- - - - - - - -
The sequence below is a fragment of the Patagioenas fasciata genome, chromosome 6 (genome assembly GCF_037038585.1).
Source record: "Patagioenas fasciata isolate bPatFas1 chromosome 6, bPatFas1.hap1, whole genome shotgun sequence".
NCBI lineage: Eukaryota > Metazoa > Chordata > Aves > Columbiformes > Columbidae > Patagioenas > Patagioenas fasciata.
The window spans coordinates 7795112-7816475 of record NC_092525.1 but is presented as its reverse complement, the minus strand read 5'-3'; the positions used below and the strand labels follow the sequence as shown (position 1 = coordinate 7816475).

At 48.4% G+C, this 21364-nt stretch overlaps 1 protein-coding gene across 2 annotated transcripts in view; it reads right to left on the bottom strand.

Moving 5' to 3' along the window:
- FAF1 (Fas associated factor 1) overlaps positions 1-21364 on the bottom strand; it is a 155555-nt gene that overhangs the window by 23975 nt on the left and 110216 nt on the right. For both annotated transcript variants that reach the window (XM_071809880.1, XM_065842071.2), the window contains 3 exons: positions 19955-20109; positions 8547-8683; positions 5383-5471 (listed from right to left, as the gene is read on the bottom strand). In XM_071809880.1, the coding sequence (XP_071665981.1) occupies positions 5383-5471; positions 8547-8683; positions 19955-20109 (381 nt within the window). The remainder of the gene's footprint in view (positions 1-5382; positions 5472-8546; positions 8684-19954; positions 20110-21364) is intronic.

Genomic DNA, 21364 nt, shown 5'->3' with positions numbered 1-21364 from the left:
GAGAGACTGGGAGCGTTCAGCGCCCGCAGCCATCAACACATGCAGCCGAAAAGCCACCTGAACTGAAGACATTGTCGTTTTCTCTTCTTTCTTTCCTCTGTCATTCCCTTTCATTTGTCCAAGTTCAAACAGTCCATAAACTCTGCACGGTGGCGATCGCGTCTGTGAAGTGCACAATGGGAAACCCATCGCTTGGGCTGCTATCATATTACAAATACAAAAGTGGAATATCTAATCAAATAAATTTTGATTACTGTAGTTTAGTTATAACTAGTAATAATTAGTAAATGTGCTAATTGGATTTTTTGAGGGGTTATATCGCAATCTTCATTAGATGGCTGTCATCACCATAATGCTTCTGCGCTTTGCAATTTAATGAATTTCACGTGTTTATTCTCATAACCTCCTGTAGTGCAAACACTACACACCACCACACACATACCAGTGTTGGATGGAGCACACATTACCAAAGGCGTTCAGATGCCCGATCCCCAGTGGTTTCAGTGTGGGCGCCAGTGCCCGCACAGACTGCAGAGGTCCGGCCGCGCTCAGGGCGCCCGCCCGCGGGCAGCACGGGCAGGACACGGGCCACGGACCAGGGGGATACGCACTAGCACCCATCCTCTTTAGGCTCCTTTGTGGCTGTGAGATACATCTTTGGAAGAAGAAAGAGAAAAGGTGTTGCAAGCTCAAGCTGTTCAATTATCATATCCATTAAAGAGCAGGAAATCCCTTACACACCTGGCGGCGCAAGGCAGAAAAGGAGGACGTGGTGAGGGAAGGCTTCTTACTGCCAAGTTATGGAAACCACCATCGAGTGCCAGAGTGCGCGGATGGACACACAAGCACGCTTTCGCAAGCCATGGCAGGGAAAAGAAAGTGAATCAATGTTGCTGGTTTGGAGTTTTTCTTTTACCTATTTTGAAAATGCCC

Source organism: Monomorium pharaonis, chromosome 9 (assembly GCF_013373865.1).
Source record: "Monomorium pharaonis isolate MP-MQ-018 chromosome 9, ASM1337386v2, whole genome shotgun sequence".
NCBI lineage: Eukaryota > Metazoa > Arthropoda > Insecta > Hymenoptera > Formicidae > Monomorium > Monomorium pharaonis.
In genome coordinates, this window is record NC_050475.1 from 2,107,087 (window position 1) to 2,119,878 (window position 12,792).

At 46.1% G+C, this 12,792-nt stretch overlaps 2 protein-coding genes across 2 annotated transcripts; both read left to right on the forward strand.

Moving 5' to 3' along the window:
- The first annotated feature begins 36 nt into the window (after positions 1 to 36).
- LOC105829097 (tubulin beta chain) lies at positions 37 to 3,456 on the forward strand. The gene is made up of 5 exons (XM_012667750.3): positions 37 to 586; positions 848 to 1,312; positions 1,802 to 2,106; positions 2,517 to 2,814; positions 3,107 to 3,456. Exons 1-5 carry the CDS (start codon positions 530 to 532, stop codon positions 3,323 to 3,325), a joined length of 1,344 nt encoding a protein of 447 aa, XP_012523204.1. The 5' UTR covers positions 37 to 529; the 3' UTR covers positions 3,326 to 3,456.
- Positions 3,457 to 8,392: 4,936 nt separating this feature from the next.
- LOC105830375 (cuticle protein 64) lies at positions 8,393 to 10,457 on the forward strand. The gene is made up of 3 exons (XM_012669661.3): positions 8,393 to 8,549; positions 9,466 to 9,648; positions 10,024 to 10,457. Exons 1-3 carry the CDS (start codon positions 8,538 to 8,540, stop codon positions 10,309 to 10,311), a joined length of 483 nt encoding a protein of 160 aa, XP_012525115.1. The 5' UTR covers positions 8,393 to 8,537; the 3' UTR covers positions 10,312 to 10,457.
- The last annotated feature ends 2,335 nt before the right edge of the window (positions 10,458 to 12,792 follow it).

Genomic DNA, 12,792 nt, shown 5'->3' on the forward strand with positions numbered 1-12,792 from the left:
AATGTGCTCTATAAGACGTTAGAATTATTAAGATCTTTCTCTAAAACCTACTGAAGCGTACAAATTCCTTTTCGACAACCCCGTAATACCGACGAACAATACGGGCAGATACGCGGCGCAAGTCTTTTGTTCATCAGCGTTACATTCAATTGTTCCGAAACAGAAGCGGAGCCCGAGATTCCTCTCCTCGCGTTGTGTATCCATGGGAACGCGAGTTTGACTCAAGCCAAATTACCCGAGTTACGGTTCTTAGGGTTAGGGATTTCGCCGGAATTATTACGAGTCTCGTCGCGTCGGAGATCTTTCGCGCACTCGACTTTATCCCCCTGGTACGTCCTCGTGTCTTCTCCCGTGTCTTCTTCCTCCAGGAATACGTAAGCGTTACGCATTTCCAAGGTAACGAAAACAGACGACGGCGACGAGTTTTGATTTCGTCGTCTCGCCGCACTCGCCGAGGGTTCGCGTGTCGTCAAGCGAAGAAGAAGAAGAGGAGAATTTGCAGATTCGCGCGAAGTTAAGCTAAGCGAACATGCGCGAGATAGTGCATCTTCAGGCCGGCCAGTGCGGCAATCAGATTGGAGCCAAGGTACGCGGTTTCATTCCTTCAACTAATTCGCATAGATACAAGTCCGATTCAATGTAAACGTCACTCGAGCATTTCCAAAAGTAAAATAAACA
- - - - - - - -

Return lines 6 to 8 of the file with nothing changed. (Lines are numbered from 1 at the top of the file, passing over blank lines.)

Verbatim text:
Moving 5' to 3' along the window:
- FAF1 (Fas associated factor 1) overlaps positions 1-21364 on the bottom strand; it is a 155555-nt gene that overhangs the window by 23975 nt on the left and 110216 nt on the right. For both annotated transcript variants that reach the window (XM_071809880.1, XM_065842071.2), the window contains 3 exons: positions 19955-20109; positions 8547-8683; positions 5383-5471 (listed from right to left, as the gene is read on the bottom strand). In XM_071809880.1, the coding sequence (XP_071665981.1) occupies positions 5383-5471; positions 8547-8683; positions 19955-20109 (381 nt within the window). The remainder of the gene's footprint in view (positions 1-5382; positions 5472-8546; positions 8684-19954; positions 20110-21364) is intronic.

Genomic DNA, 21364 nt, shown 5'->3' with positions numbered 1-21364 from the left: